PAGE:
(This article originally appeared in the Fall 2020 Issue 101 of the TAU-USA)
By Carolyn D. Townes, OFS, National Animator
“Mindful that they are bearers of peace which must be built up unceasingly, they should seek out ways of unity and fraternal harmony through dialogue, trusting in the presence of the divine seed in everyone and in the transforming power of love and pardon.”
(OFS Rule, Art. 19a)
During these difficult times of political turmoil and racial upheaval, one question keeps coming up over and over again: “What can I do?” I have only one answer: Dialogue with one another. Listen to the stories. Validate the stories. Then you will be able to share your stories.
It doesn’t mean you have to agree with those stories, because after all, they are someone else’s truth–not yours. As Franciscans, we are called to listen, to understand, then to speak from that understanding. Especially when you are engaged in difficult dialogues – about racial tensions or political differences – you want to remain grounded in the Gospel. Jesus had difficult dialogues, but he knew to speak the truth in love, with
empathy, compassion, and peace.
When we attempt to have dialogues, or two parallel monologues, there is a winner and a loser. We go on the attack, we spot a weakness in someone’s argument. We tend to take every comment or opinion that is expressed as a personal affront to our own values and beliefs.
What if we change the way we think about these dialogues? What if, in those heated moments, we choose dialogue over debate? What if we choose to have mindful dialogues? When we engage in mindful dialogues, we flip the script. We replace our ego and desire to win with a sense of curiosity, empathy, and a desire to learn. Instead of coming from a place of judgment, we are genuinely interested in the other person: their experiences, values and concerns. They become other, and not object, to gain the upper hand.
Nazi Concentration Camp survivor and psychiatrist Viktor Frankl once wrote: “Between stimulus and response, there is a space. In that space is our power to choose our response. In our response lies our growth and our freedom.” We have that space. In our dialogues, how are we filling that space?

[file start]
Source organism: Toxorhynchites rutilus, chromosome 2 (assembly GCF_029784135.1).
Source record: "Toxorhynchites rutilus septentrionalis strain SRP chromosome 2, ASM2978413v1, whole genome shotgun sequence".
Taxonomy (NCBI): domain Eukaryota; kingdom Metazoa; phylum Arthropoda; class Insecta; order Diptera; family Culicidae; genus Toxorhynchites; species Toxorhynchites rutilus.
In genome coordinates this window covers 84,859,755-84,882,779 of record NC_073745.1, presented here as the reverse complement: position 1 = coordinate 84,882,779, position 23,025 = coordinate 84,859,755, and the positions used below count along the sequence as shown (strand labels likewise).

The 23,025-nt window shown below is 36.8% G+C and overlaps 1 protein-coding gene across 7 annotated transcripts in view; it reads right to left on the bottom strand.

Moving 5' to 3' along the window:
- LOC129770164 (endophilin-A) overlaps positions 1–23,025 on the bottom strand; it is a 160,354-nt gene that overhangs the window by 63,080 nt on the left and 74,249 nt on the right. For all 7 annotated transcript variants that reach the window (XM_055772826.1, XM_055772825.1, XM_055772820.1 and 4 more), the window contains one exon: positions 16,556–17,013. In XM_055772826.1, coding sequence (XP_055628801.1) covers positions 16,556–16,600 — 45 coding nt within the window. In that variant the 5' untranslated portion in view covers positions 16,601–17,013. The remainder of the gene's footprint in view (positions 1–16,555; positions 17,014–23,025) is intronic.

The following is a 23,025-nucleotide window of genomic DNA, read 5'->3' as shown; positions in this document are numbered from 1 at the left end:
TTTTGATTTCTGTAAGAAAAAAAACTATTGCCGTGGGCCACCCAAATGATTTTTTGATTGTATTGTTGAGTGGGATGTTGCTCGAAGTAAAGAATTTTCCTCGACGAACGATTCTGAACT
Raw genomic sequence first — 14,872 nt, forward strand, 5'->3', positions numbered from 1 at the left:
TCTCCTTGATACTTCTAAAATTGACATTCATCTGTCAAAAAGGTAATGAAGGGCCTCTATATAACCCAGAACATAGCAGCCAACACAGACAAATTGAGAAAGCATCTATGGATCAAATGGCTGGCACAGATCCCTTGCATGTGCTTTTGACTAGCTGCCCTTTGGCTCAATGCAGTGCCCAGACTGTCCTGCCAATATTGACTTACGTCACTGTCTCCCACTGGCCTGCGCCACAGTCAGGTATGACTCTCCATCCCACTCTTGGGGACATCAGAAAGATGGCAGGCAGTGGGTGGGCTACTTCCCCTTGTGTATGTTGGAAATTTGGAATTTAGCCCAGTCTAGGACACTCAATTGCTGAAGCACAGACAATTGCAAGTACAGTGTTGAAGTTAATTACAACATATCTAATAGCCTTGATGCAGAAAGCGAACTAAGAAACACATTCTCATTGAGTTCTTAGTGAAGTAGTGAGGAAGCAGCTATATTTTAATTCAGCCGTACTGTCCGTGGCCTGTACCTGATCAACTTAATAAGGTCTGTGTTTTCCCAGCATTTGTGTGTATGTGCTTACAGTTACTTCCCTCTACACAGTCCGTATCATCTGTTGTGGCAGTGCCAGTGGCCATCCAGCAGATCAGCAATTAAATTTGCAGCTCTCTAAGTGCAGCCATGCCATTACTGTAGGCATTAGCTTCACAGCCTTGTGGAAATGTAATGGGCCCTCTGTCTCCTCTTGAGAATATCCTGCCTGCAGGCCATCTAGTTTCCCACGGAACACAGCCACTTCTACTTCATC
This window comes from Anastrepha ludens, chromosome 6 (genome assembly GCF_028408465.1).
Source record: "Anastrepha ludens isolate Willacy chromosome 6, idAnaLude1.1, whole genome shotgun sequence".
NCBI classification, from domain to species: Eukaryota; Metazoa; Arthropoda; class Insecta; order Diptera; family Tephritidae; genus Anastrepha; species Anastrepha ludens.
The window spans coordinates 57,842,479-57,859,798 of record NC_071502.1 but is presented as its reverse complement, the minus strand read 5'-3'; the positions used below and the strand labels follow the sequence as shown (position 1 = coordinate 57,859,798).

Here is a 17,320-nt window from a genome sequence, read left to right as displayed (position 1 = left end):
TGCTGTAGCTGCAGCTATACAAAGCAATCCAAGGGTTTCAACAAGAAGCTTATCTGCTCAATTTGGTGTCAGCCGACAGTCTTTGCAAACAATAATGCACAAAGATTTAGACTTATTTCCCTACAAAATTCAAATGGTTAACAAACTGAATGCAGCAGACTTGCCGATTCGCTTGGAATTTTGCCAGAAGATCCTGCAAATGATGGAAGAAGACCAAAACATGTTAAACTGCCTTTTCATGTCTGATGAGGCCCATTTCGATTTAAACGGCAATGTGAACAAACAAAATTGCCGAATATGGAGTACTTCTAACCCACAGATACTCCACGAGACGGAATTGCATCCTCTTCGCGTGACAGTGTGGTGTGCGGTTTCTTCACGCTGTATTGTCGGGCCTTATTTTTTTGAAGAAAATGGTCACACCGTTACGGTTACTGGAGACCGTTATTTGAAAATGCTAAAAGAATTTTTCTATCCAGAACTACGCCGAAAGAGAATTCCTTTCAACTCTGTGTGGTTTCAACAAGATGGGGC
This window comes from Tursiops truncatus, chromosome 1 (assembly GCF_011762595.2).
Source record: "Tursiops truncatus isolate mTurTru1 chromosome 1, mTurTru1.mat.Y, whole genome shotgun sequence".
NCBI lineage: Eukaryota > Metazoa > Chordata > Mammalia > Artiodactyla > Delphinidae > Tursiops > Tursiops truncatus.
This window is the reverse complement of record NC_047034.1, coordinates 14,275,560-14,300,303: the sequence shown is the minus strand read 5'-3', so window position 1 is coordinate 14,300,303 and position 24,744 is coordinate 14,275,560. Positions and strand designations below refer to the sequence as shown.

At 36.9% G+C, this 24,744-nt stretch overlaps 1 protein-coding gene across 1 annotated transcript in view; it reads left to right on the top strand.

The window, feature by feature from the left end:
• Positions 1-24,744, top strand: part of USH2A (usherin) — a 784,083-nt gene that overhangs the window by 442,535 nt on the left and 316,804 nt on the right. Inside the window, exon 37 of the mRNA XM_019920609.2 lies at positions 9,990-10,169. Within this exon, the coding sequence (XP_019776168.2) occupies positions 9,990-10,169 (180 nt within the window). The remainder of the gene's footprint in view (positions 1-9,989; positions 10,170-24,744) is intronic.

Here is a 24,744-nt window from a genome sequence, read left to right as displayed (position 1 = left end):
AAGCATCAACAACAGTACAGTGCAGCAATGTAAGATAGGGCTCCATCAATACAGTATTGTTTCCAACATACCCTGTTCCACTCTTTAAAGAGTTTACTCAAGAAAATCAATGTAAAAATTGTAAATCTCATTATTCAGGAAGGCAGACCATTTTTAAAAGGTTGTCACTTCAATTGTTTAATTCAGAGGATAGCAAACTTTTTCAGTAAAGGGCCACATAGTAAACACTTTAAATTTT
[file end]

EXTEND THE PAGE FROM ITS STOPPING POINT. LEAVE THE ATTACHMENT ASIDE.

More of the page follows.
We must engage in mindful and meaningful dialogues that move us forward–not backward, or worse, not at all. Something happens when both speaking and listening are reverenced–it creates a sacred and transformational moment. It is the beginning of being in right relationship with one another. We are called to build connections through mindful dialogue–in relationships, communities, and fraternities. It is taking that space and filling it with curiosity and empathy and reverencing the outcome.
Getting to that place of dialogue can be difficult. We tend to get fired up about what we are passionate about–especially when discussing politics or social justice issues. We can let our ego get in the way of truly hearing the other person’s perspective. In the current climate, those heated debates morph into conflicts where people are even willing to walk away from their relationships, friendships, and fraternities.
After having mindful dialogues, you will discover that your assumptions and biases can be wrong or totally off base. If those conversations don’t happen, the parties remain annoyed and frustrated, causing an undercurrent of disrespect in the relationship.
First, be curious about the other person; their ideas, concerns, perspectives. Then, be willing to listen to them, even when you disagree. By putting aside your own ego and preconceived ideas, you become open to limitless learning. Also be curious and ask questions. Questions allow mindful dialogue to get to a place of true understanding. They allow you to disagree agreeably.
In our conversations and dialogues, the goal is not to win or convert the other to your way of thinking and believing. The goal is to be open to learn, to be curious about the other person, allowing them a safe space to be heard and to voice their opinion. The goal is a true speaking and listening experience, offering empathy rooted in friendship.